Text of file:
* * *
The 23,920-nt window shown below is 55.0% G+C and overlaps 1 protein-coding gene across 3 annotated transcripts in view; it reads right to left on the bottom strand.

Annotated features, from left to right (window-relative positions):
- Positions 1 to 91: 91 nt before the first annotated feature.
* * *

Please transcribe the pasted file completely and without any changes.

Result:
The 23,920-nt window shown below is 55.0% G+C and overlaps 1 protein-coding gene across 3 annotated transcripts in view; it reads right to left on the bottom strand.

Annotated features, from left to right (window-relative positions):
- Positions 1 to 91: 91 nt before the first annotated feature.